For example, if you’re having lower back pain it might make sense to move through that range of motion by doing unweighted or even lightly weighted good-mornings.
I’ve had several back “tweaks” during training (or just everyday activities) that I could have blown way out of proportion and self-diagnosed a slipped or herniated disc, “blown-out back,” or some other horrendous condition. I could have determined that it was dangerous for me to do anything with my back and that I had no choice but to completely isolate and rest it until the pain was gone.
And I have done that in the past, usually at the suggestion of someone who had no idea what they were talking about no matter how well-intentioned they may have been.
But what actually helped the most was not rest at all. It was quite the opposite.
Moving through the range of motion that is painful causes two significant things to occur which aid in recovery:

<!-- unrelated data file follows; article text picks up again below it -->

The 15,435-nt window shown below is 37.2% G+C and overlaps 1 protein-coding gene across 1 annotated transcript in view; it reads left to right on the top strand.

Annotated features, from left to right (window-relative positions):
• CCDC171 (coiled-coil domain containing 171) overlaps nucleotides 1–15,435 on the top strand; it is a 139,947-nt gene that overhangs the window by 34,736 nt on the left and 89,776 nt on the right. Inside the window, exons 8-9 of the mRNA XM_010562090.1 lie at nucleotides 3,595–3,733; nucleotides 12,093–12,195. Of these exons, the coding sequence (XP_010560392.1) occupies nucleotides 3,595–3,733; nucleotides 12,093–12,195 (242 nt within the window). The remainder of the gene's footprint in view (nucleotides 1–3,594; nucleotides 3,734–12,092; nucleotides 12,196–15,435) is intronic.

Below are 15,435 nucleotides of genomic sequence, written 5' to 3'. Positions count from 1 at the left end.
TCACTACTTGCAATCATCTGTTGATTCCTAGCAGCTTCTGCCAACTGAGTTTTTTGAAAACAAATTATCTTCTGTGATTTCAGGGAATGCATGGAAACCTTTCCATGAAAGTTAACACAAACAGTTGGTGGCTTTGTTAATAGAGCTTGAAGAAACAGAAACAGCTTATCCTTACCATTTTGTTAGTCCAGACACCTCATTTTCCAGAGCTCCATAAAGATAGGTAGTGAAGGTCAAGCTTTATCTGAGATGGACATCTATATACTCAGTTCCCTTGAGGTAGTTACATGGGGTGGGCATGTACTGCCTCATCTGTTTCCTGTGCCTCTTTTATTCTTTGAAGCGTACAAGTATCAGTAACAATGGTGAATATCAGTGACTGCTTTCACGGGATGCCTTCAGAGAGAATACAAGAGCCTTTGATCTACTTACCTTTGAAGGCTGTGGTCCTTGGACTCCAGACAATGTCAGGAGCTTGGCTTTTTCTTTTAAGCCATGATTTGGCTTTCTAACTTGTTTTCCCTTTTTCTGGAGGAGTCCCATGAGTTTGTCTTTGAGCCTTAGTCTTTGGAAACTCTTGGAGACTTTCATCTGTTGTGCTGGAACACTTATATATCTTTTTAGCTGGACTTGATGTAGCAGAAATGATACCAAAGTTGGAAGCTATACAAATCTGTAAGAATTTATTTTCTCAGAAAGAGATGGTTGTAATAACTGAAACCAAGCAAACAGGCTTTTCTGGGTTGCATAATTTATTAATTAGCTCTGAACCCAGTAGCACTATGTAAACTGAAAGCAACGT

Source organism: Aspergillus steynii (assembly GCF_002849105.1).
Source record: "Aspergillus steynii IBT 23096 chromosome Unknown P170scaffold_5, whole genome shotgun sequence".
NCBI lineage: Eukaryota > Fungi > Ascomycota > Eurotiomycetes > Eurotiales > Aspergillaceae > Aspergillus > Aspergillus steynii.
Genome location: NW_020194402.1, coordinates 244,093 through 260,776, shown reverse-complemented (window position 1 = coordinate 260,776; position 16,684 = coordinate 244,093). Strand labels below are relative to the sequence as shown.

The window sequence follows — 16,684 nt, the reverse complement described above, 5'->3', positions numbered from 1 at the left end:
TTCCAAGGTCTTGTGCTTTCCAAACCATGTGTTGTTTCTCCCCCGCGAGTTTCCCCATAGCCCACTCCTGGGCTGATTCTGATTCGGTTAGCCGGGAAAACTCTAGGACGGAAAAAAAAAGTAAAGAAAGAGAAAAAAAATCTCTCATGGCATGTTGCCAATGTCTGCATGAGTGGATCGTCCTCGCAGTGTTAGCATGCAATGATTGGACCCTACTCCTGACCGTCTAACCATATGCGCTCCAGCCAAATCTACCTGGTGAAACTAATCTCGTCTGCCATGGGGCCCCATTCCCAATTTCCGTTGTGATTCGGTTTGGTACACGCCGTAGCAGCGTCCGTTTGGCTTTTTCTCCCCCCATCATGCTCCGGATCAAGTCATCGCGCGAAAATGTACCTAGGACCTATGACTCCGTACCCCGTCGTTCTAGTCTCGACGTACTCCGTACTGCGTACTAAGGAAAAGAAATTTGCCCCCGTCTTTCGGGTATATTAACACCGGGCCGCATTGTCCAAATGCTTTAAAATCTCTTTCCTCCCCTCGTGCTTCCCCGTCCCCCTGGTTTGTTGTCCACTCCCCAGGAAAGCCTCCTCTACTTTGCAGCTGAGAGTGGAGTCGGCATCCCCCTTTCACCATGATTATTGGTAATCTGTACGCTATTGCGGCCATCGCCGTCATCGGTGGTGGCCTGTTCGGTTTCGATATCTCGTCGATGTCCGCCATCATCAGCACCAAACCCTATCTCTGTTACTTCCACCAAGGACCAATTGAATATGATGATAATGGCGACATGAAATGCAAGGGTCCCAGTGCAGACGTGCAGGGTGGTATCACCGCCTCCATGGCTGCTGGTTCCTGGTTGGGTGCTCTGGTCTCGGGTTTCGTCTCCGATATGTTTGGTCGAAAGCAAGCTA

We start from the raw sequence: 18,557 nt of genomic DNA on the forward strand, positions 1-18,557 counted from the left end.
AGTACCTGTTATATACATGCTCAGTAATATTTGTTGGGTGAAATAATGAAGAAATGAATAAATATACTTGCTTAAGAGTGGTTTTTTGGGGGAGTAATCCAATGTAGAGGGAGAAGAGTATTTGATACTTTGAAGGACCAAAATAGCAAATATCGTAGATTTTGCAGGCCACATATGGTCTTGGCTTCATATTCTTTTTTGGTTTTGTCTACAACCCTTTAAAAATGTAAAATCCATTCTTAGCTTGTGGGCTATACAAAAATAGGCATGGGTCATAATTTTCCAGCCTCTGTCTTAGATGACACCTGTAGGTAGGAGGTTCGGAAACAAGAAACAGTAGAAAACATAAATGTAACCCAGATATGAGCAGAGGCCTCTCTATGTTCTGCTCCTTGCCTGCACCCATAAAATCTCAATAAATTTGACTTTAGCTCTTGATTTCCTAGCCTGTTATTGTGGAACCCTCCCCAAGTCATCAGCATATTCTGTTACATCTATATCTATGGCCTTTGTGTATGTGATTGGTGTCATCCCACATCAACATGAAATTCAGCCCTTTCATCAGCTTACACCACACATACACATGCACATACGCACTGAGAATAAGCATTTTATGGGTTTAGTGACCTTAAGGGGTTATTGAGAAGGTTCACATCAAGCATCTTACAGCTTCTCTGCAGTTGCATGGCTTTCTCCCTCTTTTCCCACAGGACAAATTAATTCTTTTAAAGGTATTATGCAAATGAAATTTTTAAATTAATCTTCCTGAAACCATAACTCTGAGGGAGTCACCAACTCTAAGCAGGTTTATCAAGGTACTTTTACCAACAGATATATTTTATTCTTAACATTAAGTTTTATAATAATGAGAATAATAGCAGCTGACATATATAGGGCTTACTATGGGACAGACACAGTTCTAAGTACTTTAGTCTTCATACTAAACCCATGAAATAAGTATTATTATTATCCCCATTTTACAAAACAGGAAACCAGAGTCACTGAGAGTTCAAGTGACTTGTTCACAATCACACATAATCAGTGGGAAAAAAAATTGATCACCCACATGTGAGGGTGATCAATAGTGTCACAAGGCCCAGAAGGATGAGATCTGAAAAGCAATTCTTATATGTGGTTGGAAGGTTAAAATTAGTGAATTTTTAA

1) It forces more blood into the area, encouraging more rapid removal of any harmful or inflammatory materials that may be present and causing the pain. This is important during the time immediately and soon after your pain, soreness, or perceived “injury” occurs or starts.
2) It stimulates and strengthens the area rather than leading to atrophy through lack of use. How can you honestly expect weaker muscles in and around a painful area to help make the pain go away? This is important in the medium to long range time after the pain/injury first occurs.
For me, the sooner and more frequently I was able to get my body moving through the painful range of motion, the sooner the pain disappeared.
It may seem counterintuitive, but you may be intentionally and stubbornly avoiding the very thing that could fix your problem by isolating and resting a painful area for long periods of time. To get a little bit more specific around a common issue people experience, let’s go over an example.